Policy

Maharashtra CM, Pawar want ban on export of onion, sugar to go

Our Bureau New Delhi | Updated on February 12, 2011

Maharashtra Chief Minister, Mr Prithviraj Chavan - Photo: Vivek Bendre   -  Business Line

The Centre is considering “at the highest level” the Maharashtra Chief Minister, Mr Prithviraj Chavan's demand – echoed by the Union Agriculture Minister Mr Sharad Pawar as well – to completely lift the existing ban on exports of onion and sugar.

Disclosing this, the Commerce and Industry Minister Mr Anand Sharma, told reporters on Friday that the Ministry of Food and Consumer Affairs has been asked to submit a detailed report on the crop size and current availability of onions. Once the report is ready, the Empowered Group of Ministers under the Finance Minister, Mr Pranab Mukherjee, will take a view on lifting the ban.

Mr Chavan had called up Mr Sharma last night to discuss the issue and then wrote to him later. Mr Sharma said he immediately discussed it with Mr Mukherjee.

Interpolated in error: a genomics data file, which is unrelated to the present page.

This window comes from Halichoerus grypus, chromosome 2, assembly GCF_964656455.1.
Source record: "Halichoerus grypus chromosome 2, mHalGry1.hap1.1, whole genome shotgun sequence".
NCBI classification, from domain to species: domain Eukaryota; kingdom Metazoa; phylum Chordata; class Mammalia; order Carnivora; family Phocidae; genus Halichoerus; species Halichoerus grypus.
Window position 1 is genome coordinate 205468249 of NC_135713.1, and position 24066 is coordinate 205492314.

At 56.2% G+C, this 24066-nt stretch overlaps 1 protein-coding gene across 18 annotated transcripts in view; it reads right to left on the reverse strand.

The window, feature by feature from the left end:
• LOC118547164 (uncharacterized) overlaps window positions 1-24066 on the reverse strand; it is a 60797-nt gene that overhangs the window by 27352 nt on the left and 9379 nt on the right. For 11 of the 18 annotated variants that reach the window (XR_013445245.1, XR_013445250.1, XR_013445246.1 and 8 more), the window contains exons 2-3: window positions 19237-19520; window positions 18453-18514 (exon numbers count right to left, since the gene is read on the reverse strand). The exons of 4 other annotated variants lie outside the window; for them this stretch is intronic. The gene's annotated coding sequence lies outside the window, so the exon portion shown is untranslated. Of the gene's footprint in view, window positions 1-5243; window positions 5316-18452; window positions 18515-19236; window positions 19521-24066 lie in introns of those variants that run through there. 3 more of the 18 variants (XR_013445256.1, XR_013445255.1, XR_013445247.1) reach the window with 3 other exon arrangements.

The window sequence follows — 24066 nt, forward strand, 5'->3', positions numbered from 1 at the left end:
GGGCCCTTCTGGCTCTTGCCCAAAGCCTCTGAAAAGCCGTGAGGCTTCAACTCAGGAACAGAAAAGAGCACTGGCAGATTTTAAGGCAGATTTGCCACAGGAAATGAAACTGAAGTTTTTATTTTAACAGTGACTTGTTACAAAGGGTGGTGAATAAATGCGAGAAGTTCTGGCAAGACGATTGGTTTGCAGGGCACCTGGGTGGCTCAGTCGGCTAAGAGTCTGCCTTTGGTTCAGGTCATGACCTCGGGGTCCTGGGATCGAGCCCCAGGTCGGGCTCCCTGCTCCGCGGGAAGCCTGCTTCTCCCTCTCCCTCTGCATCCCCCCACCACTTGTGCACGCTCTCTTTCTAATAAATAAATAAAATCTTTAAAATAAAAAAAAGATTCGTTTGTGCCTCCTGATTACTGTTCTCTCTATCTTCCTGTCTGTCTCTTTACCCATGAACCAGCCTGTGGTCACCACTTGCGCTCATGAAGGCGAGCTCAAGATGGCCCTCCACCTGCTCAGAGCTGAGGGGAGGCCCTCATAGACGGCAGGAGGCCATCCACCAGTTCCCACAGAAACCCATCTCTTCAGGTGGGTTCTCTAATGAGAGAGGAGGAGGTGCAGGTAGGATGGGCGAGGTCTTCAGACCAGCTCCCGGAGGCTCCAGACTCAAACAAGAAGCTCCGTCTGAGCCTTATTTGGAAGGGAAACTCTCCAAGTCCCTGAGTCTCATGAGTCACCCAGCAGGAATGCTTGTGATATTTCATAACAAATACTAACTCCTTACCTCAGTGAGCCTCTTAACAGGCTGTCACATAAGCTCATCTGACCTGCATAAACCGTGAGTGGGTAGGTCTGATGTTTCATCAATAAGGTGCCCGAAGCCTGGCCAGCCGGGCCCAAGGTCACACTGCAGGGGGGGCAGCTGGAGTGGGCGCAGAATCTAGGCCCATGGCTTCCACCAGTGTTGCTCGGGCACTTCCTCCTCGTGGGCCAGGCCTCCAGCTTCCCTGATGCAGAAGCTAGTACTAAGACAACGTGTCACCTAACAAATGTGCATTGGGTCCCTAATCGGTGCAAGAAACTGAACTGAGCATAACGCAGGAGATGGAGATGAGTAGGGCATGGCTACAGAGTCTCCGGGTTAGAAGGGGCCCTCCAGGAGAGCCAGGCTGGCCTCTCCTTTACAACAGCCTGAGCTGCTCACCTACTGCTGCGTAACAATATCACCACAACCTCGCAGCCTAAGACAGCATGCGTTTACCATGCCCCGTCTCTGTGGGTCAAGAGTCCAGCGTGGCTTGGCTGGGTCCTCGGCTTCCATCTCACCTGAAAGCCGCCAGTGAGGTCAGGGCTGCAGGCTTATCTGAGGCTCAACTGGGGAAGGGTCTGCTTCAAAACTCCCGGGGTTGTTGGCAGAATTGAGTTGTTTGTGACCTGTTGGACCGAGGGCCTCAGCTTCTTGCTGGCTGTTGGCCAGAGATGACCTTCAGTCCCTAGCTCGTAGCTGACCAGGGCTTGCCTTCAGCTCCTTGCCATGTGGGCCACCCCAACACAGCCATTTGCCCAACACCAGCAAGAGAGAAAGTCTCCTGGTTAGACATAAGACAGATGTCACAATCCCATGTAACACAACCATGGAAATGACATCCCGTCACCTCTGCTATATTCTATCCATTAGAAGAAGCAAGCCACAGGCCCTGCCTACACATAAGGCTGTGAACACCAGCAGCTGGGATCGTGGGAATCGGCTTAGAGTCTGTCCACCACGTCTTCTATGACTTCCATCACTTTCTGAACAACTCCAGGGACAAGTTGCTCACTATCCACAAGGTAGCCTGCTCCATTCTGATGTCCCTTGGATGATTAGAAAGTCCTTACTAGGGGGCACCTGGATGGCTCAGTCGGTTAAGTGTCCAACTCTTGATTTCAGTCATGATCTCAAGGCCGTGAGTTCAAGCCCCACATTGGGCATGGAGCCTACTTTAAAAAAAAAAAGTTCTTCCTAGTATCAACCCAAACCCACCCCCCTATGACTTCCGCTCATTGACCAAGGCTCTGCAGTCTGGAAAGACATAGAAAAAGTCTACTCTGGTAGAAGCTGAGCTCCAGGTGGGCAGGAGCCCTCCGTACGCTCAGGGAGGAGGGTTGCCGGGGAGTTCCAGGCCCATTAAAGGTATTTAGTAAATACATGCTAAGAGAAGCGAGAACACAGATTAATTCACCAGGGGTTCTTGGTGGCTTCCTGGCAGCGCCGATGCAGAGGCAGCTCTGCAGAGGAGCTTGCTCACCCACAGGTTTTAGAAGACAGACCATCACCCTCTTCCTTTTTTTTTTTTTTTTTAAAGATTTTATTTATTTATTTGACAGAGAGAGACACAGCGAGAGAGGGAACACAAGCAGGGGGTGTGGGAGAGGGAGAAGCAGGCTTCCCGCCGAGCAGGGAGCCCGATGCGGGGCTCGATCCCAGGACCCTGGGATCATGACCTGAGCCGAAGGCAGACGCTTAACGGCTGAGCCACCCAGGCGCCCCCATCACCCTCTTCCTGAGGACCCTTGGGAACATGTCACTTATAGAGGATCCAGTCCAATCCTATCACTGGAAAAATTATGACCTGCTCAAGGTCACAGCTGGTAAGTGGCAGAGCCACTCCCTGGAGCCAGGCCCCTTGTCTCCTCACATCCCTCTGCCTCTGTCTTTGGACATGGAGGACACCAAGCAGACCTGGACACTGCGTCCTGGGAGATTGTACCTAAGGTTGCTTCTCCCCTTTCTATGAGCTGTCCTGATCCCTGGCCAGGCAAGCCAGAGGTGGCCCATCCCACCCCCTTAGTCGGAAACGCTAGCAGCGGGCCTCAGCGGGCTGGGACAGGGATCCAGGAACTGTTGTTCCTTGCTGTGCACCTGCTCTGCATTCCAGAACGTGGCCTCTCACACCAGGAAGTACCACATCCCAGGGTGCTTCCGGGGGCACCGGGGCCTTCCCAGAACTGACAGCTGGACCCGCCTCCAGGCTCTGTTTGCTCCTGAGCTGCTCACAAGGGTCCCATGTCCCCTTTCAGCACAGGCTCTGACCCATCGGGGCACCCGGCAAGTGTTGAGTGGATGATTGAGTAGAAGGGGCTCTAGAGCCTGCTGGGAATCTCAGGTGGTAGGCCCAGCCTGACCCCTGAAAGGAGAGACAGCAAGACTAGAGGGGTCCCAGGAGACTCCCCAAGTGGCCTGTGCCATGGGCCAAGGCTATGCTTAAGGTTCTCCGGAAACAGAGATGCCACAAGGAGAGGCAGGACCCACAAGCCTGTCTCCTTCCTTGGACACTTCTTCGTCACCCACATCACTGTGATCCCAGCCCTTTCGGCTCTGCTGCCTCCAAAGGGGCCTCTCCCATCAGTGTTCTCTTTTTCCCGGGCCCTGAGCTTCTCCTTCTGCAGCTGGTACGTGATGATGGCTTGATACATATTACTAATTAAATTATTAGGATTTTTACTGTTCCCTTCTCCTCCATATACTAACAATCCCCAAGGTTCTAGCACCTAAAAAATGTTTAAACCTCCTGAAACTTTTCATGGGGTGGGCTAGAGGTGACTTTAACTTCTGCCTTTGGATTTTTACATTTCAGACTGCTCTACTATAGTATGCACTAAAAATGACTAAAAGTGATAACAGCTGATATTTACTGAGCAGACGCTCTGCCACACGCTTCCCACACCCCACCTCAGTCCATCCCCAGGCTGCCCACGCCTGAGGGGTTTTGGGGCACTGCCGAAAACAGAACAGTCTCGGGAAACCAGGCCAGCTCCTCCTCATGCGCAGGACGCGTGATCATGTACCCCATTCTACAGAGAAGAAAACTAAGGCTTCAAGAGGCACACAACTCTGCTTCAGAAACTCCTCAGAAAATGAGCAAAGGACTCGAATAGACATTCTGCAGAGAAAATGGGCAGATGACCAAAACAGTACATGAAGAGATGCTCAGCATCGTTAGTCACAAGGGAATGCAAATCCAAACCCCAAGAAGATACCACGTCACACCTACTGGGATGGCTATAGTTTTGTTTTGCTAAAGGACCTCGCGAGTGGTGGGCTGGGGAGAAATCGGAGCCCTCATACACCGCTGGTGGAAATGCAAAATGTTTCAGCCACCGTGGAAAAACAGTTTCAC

Meanwhile, the Commerce Secretary Dr Rahul Khullar, said that a decision on allowing sugar exports will be taken only after a final report on the current season's production comes in on February 15. The Government had earlier decided to hold back exports of 5,00,000 tonnes of sugar as prices of the item started rising, he said.

When asked how long the Centre will wait before lifting the ban on onion exports, Mr Sharma said given the volatility, nobody was in a position to give a timeline.

Asked if the reason for lifting the ban will be to ensure a better price to farmers, Mr Sharma said, “It is a demand and supply issue also. There should be adequate quantity available for the Indian consumer, and then exports make sense. However, we can take a view once we get the report.”

“There are many steps that the Government can take to alleviate the sufferings of the farmers. There are State and national federations which can step in to purchase (onions) at a better price so that the farmers do not suffer,” he said.

He said the Government was forced to impose an export ban and remove import duties when onion prices hit the roof.

“Now it is the reverse which is being reported as new crop has come in. It is true this (lifting the ban) was discussed (by the EGoM).”

Published on February 11, 2011

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